When the email popped in to my inbox asking me if I would like to go on a Navigation Weekend in the Peak District with my fellow OS GetOutside Champions I leapt at the chance, I am after all Mountain Leader trained and an Outdoor Instructor therefore it should be a breeze…..
With my Mountain Leader Assessment looming, I was really thrilled at the chance to spend the weekend with the Ultimate Navigation School honing my already supposedly ‘Mountain Leader level’ navigation skills. However, as I drove up to Glossop with my map open and the main roads written on a piece of scrap paper next to me the anxiety started to creep in. Could I remember the basics? Could I lead a group confidently? Did I actually know how to take a bearing? Gulp.
After a restless night’s sleep I rocked up at the Windy Harbour Farm and happily greeted the always welcoming and friendly faces of the OS Champs and I started to feel a little better. That was however until the learning began in earnest. Paul who is a co-founder of the Ultimate Navigation School greeted us all very warmly and we soon sat down, in our Advanced groups (yes I had booked on the advanced…I was clearly not in my right mind the day I sent the email!), and Paul started to run through some recaps of the ‘basics’. Oh My Giddy Aunt. I was totally bamboozled and I started to turn cold with fear, that familiar feeling of swimming in jelly descended and my mind totally switched from listening to Paul explain these things clearly (as he was) to blind panic; would I fail, would I make an fool of myself, would everyone think I was stupid….these questions fired through me at a speed unknown to man and I slowly started to sink in to that awful place that I call ‘Frank’. The anxiety was having a field day but I was most certainly not.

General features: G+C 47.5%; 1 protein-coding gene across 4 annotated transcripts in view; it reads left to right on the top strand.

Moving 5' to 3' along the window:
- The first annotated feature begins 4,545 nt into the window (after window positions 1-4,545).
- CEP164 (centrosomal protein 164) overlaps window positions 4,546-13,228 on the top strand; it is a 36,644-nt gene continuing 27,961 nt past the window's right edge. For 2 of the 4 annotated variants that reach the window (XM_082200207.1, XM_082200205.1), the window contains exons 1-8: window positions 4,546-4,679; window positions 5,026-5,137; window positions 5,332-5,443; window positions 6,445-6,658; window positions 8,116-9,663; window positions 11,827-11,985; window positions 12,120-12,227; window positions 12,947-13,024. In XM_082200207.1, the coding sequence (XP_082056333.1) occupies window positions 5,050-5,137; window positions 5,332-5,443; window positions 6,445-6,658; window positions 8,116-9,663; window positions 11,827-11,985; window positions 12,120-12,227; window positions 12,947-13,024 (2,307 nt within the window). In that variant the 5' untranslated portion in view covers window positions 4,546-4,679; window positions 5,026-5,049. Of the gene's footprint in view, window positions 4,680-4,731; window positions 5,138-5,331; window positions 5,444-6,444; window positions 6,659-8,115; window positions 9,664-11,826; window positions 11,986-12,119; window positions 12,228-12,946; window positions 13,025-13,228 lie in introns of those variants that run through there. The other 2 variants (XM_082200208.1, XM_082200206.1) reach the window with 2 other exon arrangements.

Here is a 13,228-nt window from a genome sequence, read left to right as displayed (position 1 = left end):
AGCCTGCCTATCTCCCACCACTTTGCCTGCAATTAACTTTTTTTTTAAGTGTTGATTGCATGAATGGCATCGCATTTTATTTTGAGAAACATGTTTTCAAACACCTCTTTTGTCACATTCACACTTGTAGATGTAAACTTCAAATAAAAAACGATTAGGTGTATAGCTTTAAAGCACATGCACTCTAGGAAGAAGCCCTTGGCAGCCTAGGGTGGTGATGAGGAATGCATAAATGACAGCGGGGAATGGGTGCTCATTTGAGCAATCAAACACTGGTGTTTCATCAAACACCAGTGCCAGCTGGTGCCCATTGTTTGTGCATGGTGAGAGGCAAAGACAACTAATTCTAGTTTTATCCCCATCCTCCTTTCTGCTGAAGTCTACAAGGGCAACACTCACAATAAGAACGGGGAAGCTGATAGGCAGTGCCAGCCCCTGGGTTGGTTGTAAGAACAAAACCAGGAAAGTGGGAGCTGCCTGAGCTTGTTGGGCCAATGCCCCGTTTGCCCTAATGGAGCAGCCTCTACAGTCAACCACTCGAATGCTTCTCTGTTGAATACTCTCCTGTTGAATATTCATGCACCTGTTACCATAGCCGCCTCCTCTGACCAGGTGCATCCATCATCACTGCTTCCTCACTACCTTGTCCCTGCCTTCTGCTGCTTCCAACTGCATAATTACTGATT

Luckily I had next to me the wonderful Barbara Walshe, fellow OS Champion who to was feeling overwhelmed. We seeming to connect in our mutual fear and opened up to each other about how we must clearly be on the wrong course, we needed to be in the intermediate. And NOW. So, after fudging my way through the next 20 minutes, Barbara and I decided to go and chat to Paul, at the very least to see if we could be in the same group. We needed that support. Just knowing there was someone else feeling the same way as me helped enormously. You see, it is GOOD TO TALK!
Paul was kind, understanding but also quite forceful in that he felt we really should continue on the Advanced, he talked to us and listened to our thoughts and we found ourselves immediately at ease as we were together, in the same group. We had even managed to snaffle Lisa too!
The first day on the hill was a little drizzly and grey, however our group, with the professional and slightly humorous (I’m teasing) Martin was great fun. We refreshed our skills, we felt able to ask questions, able to express our insecurities and able to get the support we needed from the group. All of this was superbly managed by Martin our Instructor. Martin was endlessly patient and managed my anxieties extremely well, it wasn’t long therefore until I felt relaxed and back to my normal self. As the day progressed my confidence returned. I was able to practice and embed the skills I already had and learnt a whole new set of skills that enabled me to feel that I could go for assessment the following day. I had initially said I wasn’t going to do the assessment, I didn’t particularly think I needed it but honestly it was my fear of failure that was stopping me. However by the start of the next day my mind-set had changed. Why? Night Navigation…